This past week, I’ve made many connections between the English class and the seminar, especially because the assignment we worked on in Dr. Wharton’s class required us to gather sources on different parts of the Atlanta region. I had to collect data and resources for the Atlanta Beltline, and along the way I read some interesting pieces on the different transitions of Atlanta through time. I read one specific article that described how Atlanta lacks a certain “flavor” that many other big American cities have, such as New York or Chicago. I believe that in a way, Atlanta is trying to gain some of that flavor back, and by attending this school and, specifically, by taking these classes, we will be able to see the true “flavor” of Atlanta.

Also, the more reading I do, the more I seem to notice the true affect urban sprawl has had on the metro Atlanta area. I am taking a non-cluster course for my major, criminal justice, and I had to read a novel this week about suburban drug dealers. The novel, which has absolutely nothing to do with this course, talked about the major effects urban sprawl has had both on the city itself and on the people.

Urban renewal projects in Atlanta such as the new parks, the Beltline, and Ponce City Market are an interesting attempt at making the city a better place to live and be in. I think it’s important for us to be able to take a step back, and acknowledge the complicated past of Atlanta’s infrastructure changes/projects. I for certain do not know enough about urban infrastructure to know what sort of improvements need to be made to improve the city, but I am hoping to learn more as the courses continue.

American Studies Discussion Post 2

In the past week, several of our classes have discussed the idea of the city. In Dr. Fernandez’s class, our assigned comic book “New York: The Big City” illustrates much of the culture and social interaction that exists in a big city such as New York. We discussed how the layouts of cities and the history of their existence have affected humanity and the way we live. In our Mapping class, we read some of “Where We Want to Live”, and talked about how the author, Ryan Gravel, describes the causes and effects of urban sprawl, specifically in the metro Atlanta area. We also discussed other geographical urban issues such as “white flight” and the destruction of multiple residential neighborhoods in the mid-late 1900s. In both classes, we considered the impact the automobile has had on cities and on the country as a whole. Atlanta itself has gone through multiple transformations, from being the locomotive capital of the Southeast, to a city riddled with confusing and complicated highway systems to benefit the individual automobile, to, now, an urban area that is attempting to bring ease back to the pedestrian lifestyle. For example, the multiple expansions of sidewalks and bicycle lanes throughout downtown, or the invention of the Atlanta Beltline and the streetcar system.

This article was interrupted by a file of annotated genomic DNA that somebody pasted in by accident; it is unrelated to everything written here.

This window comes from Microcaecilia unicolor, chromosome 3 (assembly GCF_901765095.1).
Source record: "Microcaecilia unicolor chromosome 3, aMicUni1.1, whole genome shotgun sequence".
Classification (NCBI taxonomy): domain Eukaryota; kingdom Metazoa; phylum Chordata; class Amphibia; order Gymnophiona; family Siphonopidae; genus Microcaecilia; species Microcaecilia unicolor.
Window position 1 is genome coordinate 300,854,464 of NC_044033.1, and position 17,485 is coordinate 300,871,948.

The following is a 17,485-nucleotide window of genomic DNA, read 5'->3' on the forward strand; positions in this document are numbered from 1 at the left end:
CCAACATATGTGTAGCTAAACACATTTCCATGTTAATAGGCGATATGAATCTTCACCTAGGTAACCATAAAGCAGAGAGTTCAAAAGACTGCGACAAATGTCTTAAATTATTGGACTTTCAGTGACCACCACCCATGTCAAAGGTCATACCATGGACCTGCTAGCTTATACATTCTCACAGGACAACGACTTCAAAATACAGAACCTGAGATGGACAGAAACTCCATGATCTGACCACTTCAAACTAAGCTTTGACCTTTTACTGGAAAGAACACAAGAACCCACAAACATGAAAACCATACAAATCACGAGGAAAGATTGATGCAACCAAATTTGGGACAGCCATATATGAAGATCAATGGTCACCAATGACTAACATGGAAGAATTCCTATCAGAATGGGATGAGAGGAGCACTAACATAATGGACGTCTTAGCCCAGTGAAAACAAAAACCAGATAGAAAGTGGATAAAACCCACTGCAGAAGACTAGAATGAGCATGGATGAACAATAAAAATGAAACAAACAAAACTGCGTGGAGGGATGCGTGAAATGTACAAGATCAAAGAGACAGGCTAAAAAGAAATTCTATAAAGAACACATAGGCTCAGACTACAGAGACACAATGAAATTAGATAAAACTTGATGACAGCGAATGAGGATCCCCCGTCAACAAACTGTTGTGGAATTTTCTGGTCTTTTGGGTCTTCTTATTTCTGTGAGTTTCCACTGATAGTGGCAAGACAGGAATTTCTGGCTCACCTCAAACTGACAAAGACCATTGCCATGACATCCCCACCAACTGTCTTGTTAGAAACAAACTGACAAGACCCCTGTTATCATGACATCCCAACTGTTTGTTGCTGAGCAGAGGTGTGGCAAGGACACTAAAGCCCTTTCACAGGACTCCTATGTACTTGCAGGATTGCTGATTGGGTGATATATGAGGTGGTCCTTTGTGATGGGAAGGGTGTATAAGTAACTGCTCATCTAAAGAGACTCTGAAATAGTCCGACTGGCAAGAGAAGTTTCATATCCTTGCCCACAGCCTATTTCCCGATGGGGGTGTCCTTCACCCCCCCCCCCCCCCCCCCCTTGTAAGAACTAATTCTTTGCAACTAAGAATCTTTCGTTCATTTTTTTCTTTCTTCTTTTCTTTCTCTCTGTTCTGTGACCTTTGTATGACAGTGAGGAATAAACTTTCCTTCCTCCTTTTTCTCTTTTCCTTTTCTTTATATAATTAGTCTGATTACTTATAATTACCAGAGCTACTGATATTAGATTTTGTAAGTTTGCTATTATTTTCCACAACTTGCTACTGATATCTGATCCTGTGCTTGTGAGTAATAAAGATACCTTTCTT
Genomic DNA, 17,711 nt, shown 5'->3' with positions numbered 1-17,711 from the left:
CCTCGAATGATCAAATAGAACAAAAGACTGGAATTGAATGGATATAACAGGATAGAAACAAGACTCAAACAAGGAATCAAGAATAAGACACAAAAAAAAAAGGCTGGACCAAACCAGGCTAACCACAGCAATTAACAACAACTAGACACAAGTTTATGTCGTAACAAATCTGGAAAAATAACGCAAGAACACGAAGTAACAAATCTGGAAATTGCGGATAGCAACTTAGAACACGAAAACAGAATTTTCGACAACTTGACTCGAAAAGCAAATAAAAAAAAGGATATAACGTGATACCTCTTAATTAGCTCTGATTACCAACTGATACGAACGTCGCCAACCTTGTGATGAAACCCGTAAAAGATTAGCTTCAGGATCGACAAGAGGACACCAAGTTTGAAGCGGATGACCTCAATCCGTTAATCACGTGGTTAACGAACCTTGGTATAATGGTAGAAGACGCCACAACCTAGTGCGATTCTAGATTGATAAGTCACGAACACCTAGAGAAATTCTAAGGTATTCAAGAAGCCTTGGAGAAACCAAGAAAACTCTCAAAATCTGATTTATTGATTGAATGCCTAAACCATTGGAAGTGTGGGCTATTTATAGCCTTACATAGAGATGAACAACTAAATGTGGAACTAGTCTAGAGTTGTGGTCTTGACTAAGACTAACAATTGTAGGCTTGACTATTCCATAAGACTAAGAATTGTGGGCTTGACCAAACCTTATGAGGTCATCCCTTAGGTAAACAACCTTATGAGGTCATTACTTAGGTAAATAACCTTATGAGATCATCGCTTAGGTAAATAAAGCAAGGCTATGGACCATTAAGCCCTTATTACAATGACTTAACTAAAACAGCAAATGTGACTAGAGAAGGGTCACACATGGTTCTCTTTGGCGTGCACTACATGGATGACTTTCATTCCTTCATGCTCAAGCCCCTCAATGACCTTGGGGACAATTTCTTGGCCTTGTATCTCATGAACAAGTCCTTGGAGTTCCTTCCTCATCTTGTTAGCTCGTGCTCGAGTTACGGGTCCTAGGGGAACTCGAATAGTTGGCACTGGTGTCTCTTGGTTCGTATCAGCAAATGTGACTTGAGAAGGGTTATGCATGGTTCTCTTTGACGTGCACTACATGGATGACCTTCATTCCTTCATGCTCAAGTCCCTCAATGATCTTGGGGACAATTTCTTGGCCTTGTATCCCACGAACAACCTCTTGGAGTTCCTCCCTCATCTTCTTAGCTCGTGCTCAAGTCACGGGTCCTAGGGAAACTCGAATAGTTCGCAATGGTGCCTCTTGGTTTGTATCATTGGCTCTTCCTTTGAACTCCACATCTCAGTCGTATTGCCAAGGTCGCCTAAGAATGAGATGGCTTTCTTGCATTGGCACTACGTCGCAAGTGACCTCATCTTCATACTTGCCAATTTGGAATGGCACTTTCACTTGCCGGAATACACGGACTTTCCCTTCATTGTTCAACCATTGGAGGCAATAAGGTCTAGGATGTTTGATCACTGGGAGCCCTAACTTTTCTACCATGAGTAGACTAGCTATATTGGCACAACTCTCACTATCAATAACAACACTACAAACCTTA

American Studies Discussion Post 1

The biggest topic our classes had in common in my opinion was racial prejudice. Whether or not racism was a main topic of discussion, it tended to play a part in what we were learning about in the class, such as in our Honors Seminar class. We went for a walk around an area that was previously known as Buttermilk Bottoms, and even though the changes in landscape and architecture was the main topic, it was impossible for America’s history of segregation to not show in the (past) streets of Atlanta. The entirety of the Buttermilk Bottoms neighborhood was bulldozed to create multiple megastructures and larger buildings as a replacement. Since the majority of the residents in the area were black, the act of bulldozing the land can definitely be seen as a way of relocating people the government did not want there. Even though segregation became illegal, whites continued to want the physical separation of races. This aided the causes of such events as the destruction of Buttermilk Bottoms.